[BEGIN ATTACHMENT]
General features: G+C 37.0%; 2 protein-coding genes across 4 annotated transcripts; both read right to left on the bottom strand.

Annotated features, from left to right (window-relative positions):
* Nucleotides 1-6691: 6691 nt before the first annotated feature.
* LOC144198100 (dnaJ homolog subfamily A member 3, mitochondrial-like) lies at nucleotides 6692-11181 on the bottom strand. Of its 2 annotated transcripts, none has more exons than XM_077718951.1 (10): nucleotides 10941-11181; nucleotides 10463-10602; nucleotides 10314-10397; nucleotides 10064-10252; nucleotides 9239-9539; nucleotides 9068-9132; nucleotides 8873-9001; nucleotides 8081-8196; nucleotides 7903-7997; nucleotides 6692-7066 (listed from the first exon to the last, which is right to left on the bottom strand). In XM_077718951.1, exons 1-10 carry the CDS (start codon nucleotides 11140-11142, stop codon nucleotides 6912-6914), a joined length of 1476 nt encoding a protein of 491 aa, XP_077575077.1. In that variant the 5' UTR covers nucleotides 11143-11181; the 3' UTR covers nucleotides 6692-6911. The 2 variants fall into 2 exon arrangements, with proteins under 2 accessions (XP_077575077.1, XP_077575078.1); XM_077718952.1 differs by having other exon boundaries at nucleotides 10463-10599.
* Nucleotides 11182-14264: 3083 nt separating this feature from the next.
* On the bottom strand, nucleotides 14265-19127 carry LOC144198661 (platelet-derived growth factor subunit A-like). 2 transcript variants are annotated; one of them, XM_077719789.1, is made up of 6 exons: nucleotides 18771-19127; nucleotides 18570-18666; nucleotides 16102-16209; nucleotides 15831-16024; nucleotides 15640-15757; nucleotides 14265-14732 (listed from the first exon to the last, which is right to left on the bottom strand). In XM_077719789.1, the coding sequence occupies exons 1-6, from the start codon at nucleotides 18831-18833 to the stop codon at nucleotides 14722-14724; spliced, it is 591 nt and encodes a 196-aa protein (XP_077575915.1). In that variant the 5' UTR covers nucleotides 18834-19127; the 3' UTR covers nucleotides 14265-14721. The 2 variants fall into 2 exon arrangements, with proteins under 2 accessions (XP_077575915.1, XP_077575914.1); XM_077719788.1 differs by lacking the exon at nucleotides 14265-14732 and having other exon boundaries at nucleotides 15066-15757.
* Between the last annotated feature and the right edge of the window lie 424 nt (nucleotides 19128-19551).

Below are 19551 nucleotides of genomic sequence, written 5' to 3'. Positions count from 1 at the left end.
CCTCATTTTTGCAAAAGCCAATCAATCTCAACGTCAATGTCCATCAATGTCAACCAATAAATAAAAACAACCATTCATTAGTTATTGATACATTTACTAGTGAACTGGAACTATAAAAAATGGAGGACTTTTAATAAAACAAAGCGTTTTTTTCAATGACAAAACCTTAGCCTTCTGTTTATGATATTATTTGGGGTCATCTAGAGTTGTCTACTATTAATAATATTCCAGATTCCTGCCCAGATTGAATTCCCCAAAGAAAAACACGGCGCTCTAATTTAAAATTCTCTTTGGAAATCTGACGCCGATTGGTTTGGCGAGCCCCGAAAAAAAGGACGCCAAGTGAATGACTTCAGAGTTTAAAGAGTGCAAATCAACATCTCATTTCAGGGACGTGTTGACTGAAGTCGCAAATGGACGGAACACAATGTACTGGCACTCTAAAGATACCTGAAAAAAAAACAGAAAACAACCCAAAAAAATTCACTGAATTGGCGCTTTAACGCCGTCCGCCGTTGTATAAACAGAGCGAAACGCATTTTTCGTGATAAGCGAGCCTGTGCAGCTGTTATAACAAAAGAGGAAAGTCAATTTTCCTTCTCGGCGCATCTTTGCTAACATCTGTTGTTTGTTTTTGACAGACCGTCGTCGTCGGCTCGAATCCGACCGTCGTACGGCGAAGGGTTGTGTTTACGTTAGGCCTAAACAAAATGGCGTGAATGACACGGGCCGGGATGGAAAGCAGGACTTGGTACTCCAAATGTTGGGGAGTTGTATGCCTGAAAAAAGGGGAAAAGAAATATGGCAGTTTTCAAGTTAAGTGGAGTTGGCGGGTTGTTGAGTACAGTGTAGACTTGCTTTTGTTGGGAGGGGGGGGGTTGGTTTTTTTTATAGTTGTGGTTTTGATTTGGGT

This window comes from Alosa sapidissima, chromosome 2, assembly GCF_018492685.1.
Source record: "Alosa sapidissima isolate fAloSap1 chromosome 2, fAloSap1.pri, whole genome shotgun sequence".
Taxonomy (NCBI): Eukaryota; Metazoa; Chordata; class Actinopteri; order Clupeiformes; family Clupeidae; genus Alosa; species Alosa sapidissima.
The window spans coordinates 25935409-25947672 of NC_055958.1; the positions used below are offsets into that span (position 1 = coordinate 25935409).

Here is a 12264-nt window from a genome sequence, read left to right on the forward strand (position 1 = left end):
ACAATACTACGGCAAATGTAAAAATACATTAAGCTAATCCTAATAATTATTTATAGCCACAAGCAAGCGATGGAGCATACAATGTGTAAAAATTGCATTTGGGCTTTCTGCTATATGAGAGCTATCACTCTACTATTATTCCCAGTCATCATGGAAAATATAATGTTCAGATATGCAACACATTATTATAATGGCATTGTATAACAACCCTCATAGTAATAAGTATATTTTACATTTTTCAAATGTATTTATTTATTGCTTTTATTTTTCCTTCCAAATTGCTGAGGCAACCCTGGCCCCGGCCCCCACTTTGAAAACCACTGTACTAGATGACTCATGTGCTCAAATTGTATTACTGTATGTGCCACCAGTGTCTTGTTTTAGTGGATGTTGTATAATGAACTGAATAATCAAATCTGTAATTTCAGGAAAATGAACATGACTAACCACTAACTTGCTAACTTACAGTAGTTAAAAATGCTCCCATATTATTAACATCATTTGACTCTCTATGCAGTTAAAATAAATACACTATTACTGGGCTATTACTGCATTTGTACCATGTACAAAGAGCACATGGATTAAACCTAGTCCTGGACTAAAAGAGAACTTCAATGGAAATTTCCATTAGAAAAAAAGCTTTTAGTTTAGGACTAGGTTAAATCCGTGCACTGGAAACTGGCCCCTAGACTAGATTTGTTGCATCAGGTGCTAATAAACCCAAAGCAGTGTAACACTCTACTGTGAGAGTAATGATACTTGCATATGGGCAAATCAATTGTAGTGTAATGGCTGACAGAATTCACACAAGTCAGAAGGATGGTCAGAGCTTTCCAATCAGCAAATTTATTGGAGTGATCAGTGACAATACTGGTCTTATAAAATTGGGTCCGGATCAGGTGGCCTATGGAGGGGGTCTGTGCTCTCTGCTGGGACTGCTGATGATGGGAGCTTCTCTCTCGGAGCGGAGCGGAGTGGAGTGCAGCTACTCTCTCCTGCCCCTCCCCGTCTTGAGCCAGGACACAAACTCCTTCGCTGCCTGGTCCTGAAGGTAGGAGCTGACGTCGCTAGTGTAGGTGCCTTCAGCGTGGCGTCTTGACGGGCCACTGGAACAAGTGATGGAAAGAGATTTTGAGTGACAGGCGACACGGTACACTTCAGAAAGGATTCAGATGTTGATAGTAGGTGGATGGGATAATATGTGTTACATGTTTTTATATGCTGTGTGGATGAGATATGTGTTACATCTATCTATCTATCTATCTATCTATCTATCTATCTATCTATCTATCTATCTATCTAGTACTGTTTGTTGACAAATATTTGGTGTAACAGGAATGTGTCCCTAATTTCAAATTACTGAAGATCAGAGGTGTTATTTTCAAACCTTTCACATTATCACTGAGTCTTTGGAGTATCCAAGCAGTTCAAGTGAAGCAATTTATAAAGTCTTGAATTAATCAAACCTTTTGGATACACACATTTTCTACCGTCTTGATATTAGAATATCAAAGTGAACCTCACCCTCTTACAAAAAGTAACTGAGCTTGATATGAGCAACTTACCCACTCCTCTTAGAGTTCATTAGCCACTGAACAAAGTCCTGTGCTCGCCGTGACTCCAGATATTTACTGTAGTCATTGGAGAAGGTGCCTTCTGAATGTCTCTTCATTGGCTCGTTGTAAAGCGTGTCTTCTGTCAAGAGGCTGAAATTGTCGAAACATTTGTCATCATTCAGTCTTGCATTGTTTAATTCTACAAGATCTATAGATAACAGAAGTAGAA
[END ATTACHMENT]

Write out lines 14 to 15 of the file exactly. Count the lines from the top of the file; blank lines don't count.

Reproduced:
Here is a 12264-nt window from a genome sequence, read left to right on the forward strand (position 1 = left end):
ACAATACTACGGCAAATGTAAAAATACATTAAGCTAATCCTAATAATTATTTATAGCCACAAGCAAGCGATGGAGCATACAATGTGTAAAAATTGCATTTGGGCTTTCTGCTATATGAGAGCTATCACTCTACTATTATTCCCAGTCATCATGGAAAATATAATGTTCAGATATGCAACACATTATTATAATGGCATTGTATAACAACCCTCATAGTAATAAGTATATTTTACATTTTTCAAATGTATTTATTTATTGCTTTTATTTTTCCTTCCAAATTGCTGAGGCAACCCTGGCCCCGGCCCCCACTTTGAAAACCACTGTACTAGATGACTCATGTGCTCAAATTGTATTACTGTATGTGCCACCAGTGTCTTGTTTTAGTGGATGTTGTATAATGAACTGAATAATCAAATCTGTAATTTCAGGAAAATGAACATGACTAACCACTAACTTGCTAACTTACAGTAGTTAAAAATGCTCCCATATTATTAACATCATTTGACTCTCTATGCAGTTAAAATAAATACACTATTACTGGGCTATTACTGCATTTGTACCATGTACAAAGAGCACATGGATTAAACCTAGTCCTGGACTAAAAGAGAACTTCAATGGAAATTTCCATTAGAAAAAAAGCTTTTAGTTTAGGACTAGGTTAAATCCGTGCACTGGAAACTGGCCCCTAGACTAGATTTGTTGCATCAGGTGCTAATAAACCCAAAGCAGTGTAACACTCTACTGTGAGAGTAATGATACTTGCATATGGGCAAATCAATTGTAGTGTAATGGCTGACAGAATTCACACAAGTCAGAAGGATGGTCAGAGCTTTCCAATCAGCAAATTTATTGGAGTGATCAGTGACAATACTGGTCTTATAAAATTGGGTCCGGATCAGGTGGCCTATGGAGGGGGTCTGTGCTCTCTGCTGGGACTGCTGATGATGGGAGCTTCTCTCTCGGAGCGGAGCGGAGTGGAGTGCAGCTACTCTCTCCTGCCCCTCCCCGTCTTGAGCCAGGACACAAACTCCTTCGCTGCCTGGTCCTGAAGGTAGGAGCTGACGTCGCTAGTGTAGGTGCCTTCAGCGTGGCGTCTTGACGGGCCACTGGAACAAGTGATGGAAAGAGATTTTGAGTGACAGGCGACACGGTACACTTCAGAAAGGATTCAGATGTTGATAGTAGGTGGATGGGATAATATGTGTTACATGTTTTTATATGCTGTGTGGATGAGATATGTGTTACATCTATCTATCTATCTATCTATCTATCTATCTATCTATCTATCTATCTATCTATCTAGTACTGTTTGTTGACAAATATTTGGTGTAACAGGAATGTGTCCCTAATTTCAAATTACTGAAGATCAGAGGTGTTATTTTCAAACCTTTCACATTATCACTGAGTCTTTGGAGTATCCAAGCAGTTCAAGTGAAGCAATTTATAAAGTCTTGAATTAATCAAACCTTTTGGATACACACATTTTCTACCGTCTTGATATTAGAATATCAAAGTGAACCTCACCCTCTTACAAAAAGTAACTGAGCTTGATATGAGCAACTTACCCACTCCTCTTAGAGTTCATTAGCCACTGAACAAAGTCCTGTGCTCGCCGTGACTCCAGATATTTACTGTAGTCATTGGAGAAGGTGCCTTCTGAATGTCTCTTCATTGGCTCGTTGTAAAGCGTGTCTTCTGTCAAGAGGCTGAAATTGTCGAAACATTTGTCATCATTCAGTCTTGCATTGTTTAATTCTACAAGATCTATAGATAACAGAAGTAGAA